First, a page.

Greenbelt Alliance

Greenbelt Alliance

Presenting… At Risk: The Bay Area Greenbelt 2012

In twenty-five years, as many as two million more people will live in the Bay Area. Where we build new homes and jobs will impact the region’s natural areas, parks, and farms. How much of a threat does development pose to the region’s greenbelt?

To answer that question, Greenbelt Alliance researched the state of the Bay Area’s open space. At Risk: The Bay Area Greenbelt 2012, the sixth release of this signature research, provides a snapshot of working farms and natural areas facing sprawl development pressure in the nine counties.

The Bay Area has had tremendous success in protecting our agricultural and wild lands. But our work is not yet complete. Over 322,000 acres remain at risk of development. Some of these places lack protection measures. Others may have strong protections in place but experience repeated attempts to loosen or remove those protections due to high development pressure. And policies expire; most protection measures are put in place for a set amount of time, perhaps 20 years, and must then be renewed.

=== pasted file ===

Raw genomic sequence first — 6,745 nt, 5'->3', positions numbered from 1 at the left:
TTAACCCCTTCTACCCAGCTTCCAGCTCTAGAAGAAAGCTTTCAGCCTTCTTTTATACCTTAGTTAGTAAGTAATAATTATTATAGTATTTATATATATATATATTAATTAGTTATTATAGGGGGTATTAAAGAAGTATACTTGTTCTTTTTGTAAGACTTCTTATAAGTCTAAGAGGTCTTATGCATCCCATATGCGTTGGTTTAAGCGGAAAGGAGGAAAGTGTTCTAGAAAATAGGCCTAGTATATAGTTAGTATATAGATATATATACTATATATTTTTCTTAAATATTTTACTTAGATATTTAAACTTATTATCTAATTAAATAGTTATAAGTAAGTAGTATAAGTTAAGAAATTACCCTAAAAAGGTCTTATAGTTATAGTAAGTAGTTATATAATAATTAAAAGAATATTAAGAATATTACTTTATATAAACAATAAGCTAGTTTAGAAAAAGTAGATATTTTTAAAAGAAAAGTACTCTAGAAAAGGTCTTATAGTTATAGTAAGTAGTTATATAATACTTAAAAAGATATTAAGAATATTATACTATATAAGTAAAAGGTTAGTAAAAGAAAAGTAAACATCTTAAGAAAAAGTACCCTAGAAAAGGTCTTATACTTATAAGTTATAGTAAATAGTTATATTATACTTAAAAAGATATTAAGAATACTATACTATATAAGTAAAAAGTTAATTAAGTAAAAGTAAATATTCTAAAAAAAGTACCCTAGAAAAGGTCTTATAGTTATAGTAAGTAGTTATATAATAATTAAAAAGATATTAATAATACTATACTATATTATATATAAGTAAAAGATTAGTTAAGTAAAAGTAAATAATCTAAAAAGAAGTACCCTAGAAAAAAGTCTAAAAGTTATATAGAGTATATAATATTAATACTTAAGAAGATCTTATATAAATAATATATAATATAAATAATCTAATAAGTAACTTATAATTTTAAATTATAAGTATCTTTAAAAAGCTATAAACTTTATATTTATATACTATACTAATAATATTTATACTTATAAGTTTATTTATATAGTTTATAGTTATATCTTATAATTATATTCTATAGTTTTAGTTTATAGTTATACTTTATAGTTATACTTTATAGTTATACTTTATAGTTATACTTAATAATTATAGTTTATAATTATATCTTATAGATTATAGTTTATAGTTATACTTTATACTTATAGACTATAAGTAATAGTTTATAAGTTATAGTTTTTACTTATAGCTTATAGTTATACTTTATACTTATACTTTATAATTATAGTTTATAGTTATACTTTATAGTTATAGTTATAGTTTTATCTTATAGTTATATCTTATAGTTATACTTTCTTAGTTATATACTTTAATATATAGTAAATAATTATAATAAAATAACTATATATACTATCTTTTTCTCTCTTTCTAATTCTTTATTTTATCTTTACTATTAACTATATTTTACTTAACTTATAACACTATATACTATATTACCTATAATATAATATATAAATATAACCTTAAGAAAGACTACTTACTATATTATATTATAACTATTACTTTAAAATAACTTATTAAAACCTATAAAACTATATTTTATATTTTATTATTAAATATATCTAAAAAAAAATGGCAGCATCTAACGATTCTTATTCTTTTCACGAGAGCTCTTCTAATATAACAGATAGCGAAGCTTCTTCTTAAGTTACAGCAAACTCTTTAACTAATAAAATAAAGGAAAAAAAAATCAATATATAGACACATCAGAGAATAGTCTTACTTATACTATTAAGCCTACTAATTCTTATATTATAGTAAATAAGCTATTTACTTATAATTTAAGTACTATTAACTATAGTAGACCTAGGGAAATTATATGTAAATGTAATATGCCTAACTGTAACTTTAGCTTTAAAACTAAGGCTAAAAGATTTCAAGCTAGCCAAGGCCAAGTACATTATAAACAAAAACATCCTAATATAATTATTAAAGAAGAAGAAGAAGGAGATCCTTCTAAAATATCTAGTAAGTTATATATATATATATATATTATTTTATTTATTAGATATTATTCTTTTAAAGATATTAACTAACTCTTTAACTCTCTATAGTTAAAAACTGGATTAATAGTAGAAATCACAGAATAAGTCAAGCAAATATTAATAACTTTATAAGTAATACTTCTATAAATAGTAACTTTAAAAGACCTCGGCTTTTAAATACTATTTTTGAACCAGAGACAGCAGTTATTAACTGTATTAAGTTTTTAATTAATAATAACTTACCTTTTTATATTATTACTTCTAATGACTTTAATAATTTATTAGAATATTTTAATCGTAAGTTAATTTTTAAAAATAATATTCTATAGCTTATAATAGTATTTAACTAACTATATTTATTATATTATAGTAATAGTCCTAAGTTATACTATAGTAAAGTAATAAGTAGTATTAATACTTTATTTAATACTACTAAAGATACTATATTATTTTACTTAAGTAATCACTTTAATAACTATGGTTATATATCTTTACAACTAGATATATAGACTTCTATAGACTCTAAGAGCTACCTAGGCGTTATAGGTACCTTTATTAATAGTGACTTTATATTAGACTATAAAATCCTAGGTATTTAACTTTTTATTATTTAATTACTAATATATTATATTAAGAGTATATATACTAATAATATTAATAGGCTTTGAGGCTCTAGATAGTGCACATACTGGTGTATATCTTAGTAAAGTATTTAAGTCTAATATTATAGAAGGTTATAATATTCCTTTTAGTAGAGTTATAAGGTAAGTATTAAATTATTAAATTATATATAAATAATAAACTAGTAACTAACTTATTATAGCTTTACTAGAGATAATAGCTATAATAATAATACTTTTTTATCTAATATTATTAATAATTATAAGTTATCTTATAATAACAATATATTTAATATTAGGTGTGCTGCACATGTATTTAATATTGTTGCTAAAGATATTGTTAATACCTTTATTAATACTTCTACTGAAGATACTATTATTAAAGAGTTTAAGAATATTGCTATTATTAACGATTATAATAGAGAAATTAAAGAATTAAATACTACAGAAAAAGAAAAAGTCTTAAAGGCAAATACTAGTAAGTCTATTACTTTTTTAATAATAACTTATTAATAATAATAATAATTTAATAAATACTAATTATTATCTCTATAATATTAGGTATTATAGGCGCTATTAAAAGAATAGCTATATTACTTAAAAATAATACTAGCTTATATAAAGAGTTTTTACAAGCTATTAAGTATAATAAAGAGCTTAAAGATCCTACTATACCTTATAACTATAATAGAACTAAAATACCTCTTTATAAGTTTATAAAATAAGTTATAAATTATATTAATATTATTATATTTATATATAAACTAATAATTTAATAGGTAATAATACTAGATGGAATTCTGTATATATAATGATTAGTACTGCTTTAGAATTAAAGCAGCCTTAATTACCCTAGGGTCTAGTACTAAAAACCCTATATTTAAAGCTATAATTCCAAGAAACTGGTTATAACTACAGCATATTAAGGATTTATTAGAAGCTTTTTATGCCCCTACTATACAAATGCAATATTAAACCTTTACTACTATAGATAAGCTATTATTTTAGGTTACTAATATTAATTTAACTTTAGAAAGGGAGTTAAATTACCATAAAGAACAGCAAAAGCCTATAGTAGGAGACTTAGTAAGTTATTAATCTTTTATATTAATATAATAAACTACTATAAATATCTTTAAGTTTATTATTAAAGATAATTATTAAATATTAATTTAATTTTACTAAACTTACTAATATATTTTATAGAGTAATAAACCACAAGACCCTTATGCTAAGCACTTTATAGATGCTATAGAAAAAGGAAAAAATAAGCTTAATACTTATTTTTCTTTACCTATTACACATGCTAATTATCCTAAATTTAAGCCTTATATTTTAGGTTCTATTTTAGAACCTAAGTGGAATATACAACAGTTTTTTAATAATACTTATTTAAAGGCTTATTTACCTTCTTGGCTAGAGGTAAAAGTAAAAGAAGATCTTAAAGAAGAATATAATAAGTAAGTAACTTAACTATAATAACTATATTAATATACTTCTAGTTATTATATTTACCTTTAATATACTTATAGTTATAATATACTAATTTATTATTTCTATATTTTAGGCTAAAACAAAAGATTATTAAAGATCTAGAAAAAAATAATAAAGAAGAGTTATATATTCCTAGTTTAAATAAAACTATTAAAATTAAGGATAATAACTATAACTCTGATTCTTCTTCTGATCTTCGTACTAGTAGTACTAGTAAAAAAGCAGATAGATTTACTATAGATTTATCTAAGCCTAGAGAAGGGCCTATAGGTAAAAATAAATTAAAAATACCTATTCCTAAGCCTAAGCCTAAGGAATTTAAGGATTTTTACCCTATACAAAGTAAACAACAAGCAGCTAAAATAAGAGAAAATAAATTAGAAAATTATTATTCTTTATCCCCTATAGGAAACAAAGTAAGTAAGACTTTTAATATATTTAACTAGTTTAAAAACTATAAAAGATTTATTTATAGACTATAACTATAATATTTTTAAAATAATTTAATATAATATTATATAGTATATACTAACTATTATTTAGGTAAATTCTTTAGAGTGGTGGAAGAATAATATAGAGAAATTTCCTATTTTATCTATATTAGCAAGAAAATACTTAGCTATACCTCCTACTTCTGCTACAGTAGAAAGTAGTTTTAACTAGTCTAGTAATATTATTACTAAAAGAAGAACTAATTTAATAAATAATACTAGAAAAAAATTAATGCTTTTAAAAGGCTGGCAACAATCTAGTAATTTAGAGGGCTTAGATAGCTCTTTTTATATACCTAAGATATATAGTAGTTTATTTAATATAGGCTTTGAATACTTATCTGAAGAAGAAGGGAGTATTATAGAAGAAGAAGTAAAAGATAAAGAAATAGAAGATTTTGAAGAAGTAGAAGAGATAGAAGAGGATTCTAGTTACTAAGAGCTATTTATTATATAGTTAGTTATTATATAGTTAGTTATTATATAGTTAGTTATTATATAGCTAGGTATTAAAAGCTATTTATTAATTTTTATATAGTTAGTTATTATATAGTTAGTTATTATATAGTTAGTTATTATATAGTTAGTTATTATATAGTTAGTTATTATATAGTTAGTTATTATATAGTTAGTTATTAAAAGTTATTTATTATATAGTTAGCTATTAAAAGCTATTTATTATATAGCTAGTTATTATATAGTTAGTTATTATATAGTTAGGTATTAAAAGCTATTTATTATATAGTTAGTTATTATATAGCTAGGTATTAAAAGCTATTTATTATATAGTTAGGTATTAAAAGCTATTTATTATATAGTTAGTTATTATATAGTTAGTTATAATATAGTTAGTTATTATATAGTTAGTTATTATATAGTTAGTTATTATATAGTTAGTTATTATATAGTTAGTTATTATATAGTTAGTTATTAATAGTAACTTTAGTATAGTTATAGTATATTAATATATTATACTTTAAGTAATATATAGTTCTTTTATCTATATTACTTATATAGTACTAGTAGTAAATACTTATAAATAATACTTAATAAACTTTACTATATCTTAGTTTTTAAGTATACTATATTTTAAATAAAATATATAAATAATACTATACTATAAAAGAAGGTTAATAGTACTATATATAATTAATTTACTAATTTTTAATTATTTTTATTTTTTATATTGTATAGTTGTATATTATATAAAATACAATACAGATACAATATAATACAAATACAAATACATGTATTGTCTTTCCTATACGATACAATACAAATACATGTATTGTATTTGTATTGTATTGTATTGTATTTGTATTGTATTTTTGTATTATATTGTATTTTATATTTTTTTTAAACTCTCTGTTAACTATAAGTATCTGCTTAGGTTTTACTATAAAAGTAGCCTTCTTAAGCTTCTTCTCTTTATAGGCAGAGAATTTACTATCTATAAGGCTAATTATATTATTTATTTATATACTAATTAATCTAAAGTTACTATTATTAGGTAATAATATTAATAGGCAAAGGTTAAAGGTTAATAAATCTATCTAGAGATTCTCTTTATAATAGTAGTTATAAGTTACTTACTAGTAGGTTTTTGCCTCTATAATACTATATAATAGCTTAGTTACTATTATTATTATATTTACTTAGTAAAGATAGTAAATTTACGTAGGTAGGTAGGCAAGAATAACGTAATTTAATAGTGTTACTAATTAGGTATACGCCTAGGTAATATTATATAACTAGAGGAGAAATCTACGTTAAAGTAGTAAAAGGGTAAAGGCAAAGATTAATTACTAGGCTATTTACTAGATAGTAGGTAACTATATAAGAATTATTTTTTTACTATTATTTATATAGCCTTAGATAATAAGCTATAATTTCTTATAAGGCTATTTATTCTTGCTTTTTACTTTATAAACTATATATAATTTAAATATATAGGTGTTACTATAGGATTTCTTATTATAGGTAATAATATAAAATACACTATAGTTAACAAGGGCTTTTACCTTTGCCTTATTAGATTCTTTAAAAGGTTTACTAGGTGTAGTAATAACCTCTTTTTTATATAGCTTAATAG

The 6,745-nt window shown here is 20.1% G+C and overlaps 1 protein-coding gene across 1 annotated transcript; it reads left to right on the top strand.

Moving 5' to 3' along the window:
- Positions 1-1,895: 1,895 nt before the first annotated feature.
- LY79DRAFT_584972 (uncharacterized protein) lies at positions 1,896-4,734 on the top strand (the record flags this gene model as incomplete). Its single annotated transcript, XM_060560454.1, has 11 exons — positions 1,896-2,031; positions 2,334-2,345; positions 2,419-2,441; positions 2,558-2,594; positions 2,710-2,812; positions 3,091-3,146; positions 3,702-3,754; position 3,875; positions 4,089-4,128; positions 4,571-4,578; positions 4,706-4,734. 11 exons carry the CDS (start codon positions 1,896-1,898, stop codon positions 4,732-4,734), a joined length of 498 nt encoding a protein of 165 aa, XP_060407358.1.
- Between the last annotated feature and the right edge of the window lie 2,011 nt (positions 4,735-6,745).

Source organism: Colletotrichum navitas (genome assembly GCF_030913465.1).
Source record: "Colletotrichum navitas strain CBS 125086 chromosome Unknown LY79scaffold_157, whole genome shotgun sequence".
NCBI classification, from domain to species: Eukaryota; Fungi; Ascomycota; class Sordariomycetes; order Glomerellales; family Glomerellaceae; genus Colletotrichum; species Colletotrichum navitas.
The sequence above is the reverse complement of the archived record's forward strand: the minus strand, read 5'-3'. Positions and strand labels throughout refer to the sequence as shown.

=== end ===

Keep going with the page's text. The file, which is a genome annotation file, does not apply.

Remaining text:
In addition, simply protecting and preserving the landscape isn’t enough if we want to have a thriving greenbelt of farms, wildlife habitat, and recreational areas. We need to invest in and manage these places as well.

As in the rest of the country, the economic downturn that began in 2008 has had profound impacts in the Bay Area. Unemployment remains stubbornly high. Unable to pay their mortgages, thousands of people have lost their homes. In the Bay Area, the pain is most acute in outlying communities far from job centers. One outcome of this crisis is a renewed understanding of the need to provide affordable homes near jobs and services.

From crisis sometimes comes opportunity. The down real estate market has decreased the pressure to build on the greenbelt. This is part of the reason that 77,300 acres of Bay Area open space is currently at high risk of development over the next 10 years in contrast to 2006 when there were 125,200 such acres. There are several cases around the region where property owners, who were once committed to seeing their lands developed, are now willing to see their property conserved through conservation easements or sold to a land trust or open space district.

Unfortunately, another outcome of the weak economy is that conservation organizations have less funding to permanently protect and steward our natural and agricultural lands. Because of this lack of funding, land trusts and open space districts aren’t able to fully take advantage of the new willingness of many property owners to commit their lands to conservation.


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